HOME  |  NEWS  |  BLOGS  |  MESSAGES  |  FEATURES  |  VIDEOS  |  WEBINARS  |  INDUSTRIES  |  FOCUS ON FUNDAMENTALS
  |  REGISTER  |  LOGIN  |  HELP
Page 1/2  >  >>
Beth Stackpole
User Rank
Blogger
Re: scaffolds
Beth Stackpole   7/19/2012 1:12:57 PM
NO RATINGS
@ChasChas: Check out this post and video on 3D printing blood vessels.

gsmith120
User Rank
Platinum
Biocompatible
gsmith120   7/19/2012 12:46:16 PM
NO RATINGS
Beth, nice article and very interesting. My medical knowledge is not enough to be dangerous but when I see the terms "biocompatible" and "create human organs" I'm thinking this would be great if this was used to 3D a human's heart, lung or other organ for transplanting. Eliminating the need for a live donor and hopefully decreasing the chances of the body rejecting the organ.

Ann R. Thryft
User Rank
Blogger
Re: The world of medical 3D printing
Ann R. Thryft   7/17/2012 1:16:13 PM
NO RATINGS
Yes, the cojoined twins "app" was astonishing.Thanks, Beth, for an instructive, enlightening presentation on quite a wide range of uses for 3D printing in medical and dental engineering.

ChasChas
User Rank
Platinum
scaffolds
ChasChas   7/17/2012 11:45:19 AM
NO RATINGS
 

I don't see anything on printing scaffolds or substrates to grow live tissue on. I know they did it for an artificial trachea in Sweden. 

sensor pro
User Rank
Gold
Re: New Frontiers
sensor pro   7/17/2012 11:24:08 AM
NO RATINGS
You are correct. We had a small demo done to us before our sons surgery. the surgent took the whole section apart to review the procedure. It is realy great that 3D is being used in such important applications.

Beth Stackpole
User Rank
Blogger
Re: The world of medical 3D printing
Beth Stackpole   7/17/2012 9:36:57 AM
NO RATINGS
Not only delicate, but demanding in terms of materials variety and the flexibility required. 3D printing makes so much sense because so many medical applications require custom fit and specifications tailored for individual patient. With continuous improvements and with prices on the technology coming down, it's a perfect match.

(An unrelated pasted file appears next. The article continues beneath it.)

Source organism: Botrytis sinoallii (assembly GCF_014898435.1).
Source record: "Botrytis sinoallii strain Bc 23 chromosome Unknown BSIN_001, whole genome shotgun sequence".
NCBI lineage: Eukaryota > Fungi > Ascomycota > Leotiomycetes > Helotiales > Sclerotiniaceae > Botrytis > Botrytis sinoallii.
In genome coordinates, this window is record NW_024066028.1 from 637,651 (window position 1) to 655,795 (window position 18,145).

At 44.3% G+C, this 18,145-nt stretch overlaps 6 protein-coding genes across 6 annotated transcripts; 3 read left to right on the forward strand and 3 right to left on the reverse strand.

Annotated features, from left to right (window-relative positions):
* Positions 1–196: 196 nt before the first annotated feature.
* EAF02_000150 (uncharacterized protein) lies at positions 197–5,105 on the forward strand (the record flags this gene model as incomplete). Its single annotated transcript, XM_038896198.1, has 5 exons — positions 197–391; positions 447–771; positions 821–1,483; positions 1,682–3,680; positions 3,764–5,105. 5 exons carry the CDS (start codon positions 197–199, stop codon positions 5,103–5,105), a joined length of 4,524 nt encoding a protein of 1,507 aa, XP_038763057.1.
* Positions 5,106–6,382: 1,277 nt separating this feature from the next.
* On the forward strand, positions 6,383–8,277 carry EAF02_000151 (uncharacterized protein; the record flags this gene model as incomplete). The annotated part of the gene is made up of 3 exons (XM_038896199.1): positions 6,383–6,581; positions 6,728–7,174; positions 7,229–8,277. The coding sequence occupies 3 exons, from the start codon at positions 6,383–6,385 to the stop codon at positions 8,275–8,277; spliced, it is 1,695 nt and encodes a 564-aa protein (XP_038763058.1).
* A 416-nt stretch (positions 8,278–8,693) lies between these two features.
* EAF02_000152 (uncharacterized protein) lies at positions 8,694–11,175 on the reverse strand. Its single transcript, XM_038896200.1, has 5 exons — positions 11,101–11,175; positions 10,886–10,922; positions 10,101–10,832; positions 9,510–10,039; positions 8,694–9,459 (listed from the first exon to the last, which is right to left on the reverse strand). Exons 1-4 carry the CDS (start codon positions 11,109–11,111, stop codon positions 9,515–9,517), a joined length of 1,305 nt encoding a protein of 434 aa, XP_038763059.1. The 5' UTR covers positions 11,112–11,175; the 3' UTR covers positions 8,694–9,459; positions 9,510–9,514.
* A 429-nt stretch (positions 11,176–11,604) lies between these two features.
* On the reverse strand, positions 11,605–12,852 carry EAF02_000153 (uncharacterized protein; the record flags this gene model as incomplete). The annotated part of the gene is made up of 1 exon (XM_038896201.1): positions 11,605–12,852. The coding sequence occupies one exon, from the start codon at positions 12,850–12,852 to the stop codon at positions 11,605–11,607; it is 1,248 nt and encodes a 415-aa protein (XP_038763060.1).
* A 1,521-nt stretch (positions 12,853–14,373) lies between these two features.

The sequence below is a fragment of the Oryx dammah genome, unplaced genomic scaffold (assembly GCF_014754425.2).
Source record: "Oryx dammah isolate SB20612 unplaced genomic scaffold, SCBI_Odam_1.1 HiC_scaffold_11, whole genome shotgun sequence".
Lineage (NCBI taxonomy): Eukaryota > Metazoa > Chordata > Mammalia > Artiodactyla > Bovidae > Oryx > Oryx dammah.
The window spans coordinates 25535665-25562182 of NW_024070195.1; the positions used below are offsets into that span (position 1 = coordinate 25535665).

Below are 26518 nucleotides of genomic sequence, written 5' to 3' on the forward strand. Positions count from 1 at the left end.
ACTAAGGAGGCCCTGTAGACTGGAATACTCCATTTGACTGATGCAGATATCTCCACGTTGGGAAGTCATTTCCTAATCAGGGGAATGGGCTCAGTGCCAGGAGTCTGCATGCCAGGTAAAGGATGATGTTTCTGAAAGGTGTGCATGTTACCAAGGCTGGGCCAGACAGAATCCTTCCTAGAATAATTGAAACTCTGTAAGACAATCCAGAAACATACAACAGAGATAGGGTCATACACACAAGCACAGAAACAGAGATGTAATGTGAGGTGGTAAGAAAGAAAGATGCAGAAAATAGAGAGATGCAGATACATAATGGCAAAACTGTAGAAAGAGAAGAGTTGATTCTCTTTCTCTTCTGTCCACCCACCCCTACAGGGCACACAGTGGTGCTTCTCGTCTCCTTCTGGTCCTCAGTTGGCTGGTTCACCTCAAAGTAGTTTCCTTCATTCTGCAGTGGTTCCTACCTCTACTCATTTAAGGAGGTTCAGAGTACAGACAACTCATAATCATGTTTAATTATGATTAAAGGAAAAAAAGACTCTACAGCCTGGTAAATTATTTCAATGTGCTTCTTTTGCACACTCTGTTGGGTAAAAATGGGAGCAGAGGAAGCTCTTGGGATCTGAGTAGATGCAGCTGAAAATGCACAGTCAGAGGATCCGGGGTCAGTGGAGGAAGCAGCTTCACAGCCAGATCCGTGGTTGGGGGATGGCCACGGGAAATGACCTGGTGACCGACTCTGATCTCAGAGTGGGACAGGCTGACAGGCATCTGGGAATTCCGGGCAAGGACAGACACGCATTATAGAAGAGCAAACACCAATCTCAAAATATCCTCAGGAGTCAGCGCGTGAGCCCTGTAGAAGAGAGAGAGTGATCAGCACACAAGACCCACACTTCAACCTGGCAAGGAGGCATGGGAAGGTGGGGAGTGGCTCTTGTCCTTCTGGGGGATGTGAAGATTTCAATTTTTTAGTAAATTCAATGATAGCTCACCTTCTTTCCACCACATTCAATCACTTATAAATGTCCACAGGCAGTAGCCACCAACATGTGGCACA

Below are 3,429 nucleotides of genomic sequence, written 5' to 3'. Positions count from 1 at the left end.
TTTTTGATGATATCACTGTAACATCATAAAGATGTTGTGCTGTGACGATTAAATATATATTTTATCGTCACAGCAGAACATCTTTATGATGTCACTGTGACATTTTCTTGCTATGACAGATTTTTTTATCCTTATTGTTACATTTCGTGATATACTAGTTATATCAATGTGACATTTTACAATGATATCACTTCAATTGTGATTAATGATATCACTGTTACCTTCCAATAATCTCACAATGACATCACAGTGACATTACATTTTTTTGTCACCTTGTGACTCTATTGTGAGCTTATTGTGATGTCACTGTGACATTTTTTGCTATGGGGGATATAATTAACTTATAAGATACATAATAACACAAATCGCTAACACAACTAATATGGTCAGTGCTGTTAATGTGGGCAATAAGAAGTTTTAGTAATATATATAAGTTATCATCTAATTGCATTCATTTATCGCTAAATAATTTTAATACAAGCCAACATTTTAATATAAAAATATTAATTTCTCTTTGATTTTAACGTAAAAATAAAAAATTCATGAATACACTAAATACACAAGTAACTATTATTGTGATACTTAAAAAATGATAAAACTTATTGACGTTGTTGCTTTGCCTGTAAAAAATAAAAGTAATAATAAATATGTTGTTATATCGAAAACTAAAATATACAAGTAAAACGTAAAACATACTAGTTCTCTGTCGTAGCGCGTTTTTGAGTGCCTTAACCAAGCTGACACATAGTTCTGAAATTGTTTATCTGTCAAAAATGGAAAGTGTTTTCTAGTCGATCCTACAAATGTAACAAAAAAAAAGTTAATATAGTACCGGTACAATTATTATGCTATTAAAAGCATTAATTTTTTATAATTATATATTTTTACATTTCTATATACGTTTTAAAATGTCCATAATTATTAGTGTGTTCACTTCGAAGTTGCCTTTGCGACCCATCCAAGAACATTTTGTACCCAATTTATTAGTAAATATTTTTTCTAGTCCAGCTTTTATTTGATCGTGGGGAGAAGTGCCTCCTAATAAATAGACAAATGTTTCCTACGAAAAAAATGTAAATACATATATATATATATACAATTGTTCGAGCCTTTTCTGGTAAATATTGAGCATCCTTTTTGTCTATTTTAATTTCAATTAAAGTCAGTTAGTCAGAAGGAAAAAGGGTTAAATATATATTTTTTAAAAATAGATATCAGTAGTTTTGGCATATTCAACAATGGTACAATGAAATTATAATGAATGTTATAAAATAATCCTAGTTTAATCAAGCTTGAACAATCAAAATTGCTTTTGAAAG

NadineJ
User Rank
Platinum
Re: New Frontiers
NadineJ   7/17/2012 12:38:19 AM
NO RATINGS
I saw some of this at an Orthopaedic Surgeons conference last year.  It was pretty cool.  Nice slide show.

Must be a great time to be a medical student!

Charles Murray
User Rank
Blogger
Re: The world of medical 3D printing
Charles Murray   7/16/2012 9:54:50 PM
NO RATINGS
It's astounding to see what 3D printing is capable of. A human mandible, artificial blood vessels and a human foot (which has 26 bones, I looked it up) -- these are delicate, complex tasks.

Greg M. Jung
User Rank
Platinum
New Frontiers
Greg M. Jung   7/16/2012 9:53:54 PM
Inspiring article which reminds me how we can continue to use new technolgy to make postive impacts in people's lives.  It seems that Medical 3D printing is poised to take off in many different directions and I'm thinking that some of these new applications will be commonplace in the years to come.

Rob Spiegel
User Rank
Blogger
Re: The world of medical 3D printing
Rob Spiegel   7/16/2012 12:57:28 PM
NO RATINGS
Your articles are giving us a good education on the uses and development of 3D printing. Some of the comments from earlier 3D printing articles go into detail on the use of the technology and the value it gives the design engineer. From what I'm hearing, the devices do save time and dollars, even though there are glitches along the way.

Page 1/2  >  >>


Partner Zone
Latest Analysis
An attack on the grid could do mammoth damage and experts say our power plants are the least equipped to withstand cyber attacks.
Thalmic Labs' Myo is an arm-worn device that lets users control computers, smartphones, drones, and other digital devices using only hand and arm gestures.
The big data processing of 3D simulation is now blended into CAD programs to ease and speed the design workflow.
In this second materials slideshow from NPE2015, we've got some plastics that vendors were showcasing, including products made with them, and others that were brand-new introductions at the show.
Industrial workplaces are governed by OSHA rules, but this isn’t to say that rules are always followed. While injuries happen on production floors for a variety of reasons, of the top 10 OSHA rules that are most often ignored in industrial settings, two directly involve machine design: lockout/tagout procedures (LO/TO) and machine guarding.
More:Blogs|News
Design News Webinar Series
3/31/2015 11:00 a.m. California / 2:00 p.m. New York
2/25/2015 11:00 a.m. California / 2:00 p.m. New York
12/11/2014 8:00 a.m. California / 11:00 a.m. New York
12/10/2014 8:00 a.m. California / 11:00 a.m. New York
Quick Poll
The Continuing Education Center offers engineers an entirely new way to get the education they need to formulate next-generation solutions.
Mar 30 - Apr3, Getting Hands-On with Cypress’ PSoC
SEMESTERS: 1  |  2  |  3  |  4  |  5  |  67


Focus on Fundamentals consists of 45-minute on-line classes that cover a host of technologies. You learn without leaving the comfort of your desk. All classes are taught by subject-matter experts and all are archived. So if you can't attend live, attend at your convenience.
Learn More   |   Login   |   Archived Classes
Twitter Feed
Design News Twitter Feed
Like Us on Facebook

Sponsored Content

Technology Marketplace

Copyright © 2015 UBM Canon, A UBM company, All rights reserved. Privacy Policy | Terms of Service